revoke [logsec]

Specifies the interval between recomputations of the private value used with the autokey feature, which ordinarily requires an expensive public- key computation. The default value is 12 (65,536 s or about 18 hours). For poll intervals above the specified interval, a new private value will be recomputed for every message sent.

autokey [logsec]

Specifies the interval between regenerations of the session key list used with the autokey feature. Note that the size of the key list for each association depends on this interval and the current poll interval. The default value is 12 (4096 s or about 1.1 hours). For poll intervals above the specified interval, a session key list with a single entry will be regenerated for every message sent.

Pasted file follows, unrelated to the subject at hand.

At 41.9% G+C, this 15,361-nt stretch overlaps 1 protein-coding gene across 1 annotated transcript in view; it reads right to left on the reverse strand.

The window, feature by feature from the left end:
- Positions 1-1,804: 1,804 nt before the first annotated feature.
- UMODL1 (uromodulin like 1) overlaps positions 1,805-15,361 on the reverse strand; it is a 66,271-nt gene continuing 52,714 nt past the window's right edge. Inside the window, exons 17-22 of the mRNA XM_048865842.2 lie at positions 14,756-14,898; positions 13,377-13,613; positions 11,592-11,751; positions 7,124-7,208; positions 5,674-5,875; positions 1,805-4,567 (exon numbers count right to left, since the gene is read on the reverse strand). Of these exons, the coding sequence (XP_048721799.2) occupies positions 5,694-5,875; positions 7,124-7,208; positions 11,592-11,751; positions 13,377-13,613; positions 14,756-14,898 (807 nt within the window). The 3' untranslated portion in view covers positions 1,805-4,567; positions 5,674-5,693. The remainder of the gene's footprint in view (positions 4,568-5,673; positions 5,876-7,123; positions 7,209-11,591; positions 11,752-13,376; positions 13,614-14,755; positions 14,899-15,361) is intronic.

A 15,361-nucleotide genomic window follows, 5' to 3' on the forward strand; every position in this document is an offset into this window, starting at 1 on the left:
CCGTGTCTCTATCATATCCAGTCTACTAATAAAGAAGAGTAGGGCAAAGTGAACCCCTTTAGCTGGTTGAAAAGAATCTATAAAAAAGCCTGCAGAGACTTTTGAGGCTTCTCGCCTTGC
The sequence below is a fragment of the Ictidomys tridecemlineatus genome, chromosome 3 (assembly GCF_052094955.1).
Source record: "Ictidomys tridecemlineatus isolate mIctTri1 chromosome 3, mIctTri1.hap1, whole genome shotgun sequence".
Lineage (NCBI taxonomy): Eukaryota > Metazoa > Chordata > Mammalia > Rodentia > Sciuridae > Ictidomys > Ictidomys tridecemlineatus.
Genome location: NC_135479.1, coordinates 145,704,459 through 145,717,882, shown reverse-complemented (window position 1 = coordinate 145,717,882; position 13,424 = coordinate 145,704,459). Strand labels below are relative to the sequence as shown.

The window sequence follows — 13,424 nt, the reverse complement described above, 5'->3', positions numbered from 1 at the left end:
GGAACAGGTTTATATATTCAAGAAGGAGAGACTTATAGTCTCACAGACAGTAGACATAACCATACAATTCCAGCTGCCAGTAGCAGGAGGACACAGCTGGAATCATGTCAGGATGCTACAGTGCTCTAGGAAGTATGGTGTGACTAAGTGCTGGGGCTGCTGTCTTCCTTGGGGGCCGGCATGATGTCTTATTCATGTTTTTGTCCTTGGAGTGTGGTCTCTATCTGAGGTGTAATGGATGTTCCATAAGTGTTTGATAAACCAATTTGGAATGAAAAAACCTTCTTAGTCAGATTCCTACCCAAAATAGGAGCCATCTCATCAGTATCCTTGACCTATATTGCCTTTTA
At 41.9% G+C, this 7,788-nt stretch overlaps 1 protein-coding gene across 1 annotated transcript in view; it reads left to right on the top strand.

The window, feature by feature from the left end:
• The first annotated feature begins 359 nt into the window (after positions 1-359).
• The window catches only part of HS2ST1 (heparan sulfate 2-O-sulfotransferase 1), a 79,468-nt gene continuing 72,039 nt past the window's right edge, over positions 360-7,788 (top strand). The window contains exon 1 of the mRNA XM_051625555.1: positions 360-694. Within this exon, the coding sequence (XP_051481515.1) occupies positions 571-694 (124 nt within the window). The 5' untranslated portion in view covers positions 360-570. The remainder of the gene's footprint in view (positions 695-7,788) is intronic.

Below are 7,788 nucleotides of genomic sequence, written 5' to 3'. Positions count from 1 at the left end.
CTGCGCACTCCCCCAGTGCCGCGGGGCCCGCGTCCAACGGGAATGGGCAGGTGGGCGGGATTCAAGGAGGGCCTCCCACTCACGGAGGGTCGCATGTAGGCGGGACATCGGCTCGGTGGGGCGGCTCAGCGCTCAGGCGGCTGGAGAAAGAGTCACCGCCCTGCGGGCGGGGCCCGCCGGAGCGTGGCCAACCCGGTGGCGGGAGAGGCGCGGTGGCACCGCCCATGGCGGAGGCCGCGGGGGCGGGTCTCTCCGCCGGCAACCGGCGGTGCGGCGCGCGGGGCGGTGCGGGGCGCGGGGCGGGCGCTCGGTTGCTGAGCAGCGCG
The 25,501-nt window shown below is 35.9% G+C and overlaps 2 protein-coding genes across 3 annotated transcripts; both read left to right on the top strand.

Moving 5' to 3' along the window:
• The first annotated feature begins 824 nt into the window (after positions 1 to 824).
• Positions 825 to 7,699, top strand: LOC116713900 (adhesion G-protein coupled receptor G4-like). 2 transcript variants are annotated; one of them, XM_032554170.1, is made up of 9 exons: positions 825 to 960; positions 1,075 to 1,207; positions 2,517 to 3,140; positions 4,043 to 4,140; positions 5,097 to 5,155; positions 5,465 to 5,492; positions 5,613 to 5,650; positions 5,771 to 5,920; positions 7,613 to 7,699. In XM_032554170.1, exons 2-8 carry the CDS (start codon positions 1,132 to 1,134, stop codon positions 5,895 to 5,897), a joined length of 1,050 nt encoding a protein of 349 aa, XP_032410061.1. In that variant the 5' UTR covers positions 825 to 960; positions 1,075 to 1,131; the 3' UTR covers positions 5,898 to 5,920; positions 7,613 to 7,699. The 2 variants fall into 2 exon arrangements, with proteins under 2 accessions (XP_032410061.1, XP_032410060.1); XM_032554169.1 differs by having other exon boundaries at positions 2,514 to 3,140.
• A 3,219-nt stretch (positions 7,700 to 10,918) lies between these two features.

enable [auth | bclient | kernel | monitor | ntp | stats]
disable [auth | bclient | kernel | monitor | ntp | stats]

Provides a way to enable or disable various server options. Flags not mentioned are unaffected. Note that all of these flags can be controlled remotely using the ntpdc utility program.

auth

Enables the server to synchronize with unconfigured peers only if the peer has been correctly authenticated using a trusted key and key identifier. The default for this flag is enable.

bclient

When enabled, this is identical to the broadcastclient command. The default for this flag is disable.

kernel

Enables the precision-time kernel support for the ntp_adjtime() system call, if implemented. Ordinarily, support for this routine is detected automatically when the NTP daemon is compiled, so it is not necessary for the user to worry about this flag. It flag is provided primarily so that this support can be disabled during kernel development.